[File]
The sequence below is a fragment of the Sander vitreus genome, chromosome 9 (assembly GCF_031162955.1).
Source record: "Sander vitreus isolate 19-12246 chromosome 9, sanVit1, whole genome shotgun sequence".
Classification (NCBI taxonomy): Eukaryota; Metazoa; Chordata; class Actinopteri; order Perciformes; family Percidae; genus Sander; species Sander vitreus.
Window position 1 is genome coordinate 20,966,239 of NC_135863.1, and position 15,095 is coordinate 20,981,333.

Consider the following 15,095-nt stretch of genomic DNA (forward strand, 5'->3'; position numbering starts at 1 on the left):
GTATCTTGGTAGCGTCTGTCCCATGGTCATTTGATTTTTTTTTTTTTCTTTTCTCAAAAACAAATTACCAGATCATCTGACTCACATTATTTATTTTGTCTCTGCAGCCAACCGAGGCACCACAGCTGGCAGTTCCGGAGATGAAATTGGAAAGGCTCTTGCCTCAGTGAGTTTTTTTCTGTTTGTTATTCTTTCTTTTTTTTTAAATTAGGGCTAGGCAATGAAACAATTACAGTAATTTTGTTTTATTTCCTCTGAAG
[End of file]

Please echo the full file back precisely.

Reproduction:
The sequence below is a fragment of the Sander vitreus genome, chromosome 9 (assembly GCF_031162955.1).
Source record: "Sander vitreus isolate 19-12246 chromosome 9, sanVit1, whole genome shotgun sequence".
Classification (NCBI taxonomy): Eukaryota; Metazoa; Chordata; class Actinopteri; order Perciformes; family Percidae; genus Sander; species Sander vitreus.
Window position 1 is genome coordinate 20,966,239 of NC_135863.1, and position 15,095 is coordinate 20,981,333.

Consider the following 15,095-nt stretch of genomic DNA (forward strand, 5'->3'; position numbering starts at 1 on the left):
GTATCTTGGTAGCGTCTGTCCCATGGTCATTTGATTTTTTTTTTTTTCTTTTCTCAAAAACAAATTACCAGATCATCTGACTCACATTATTTATTTTGTCTCTGCAGCCAACCGAGGCACCACAGCTGGCAGTTCCGGAGATGAAATTGGAAAGGCTCTTGCCTCAGTGAGTTTTTTTCTGTTTGTTATTCTTTCTTTTTTTTTAAATTAGGGCTAGGCAATGAAACAATTACAGTAATTTTGTTTTATTTCCTCTGAAG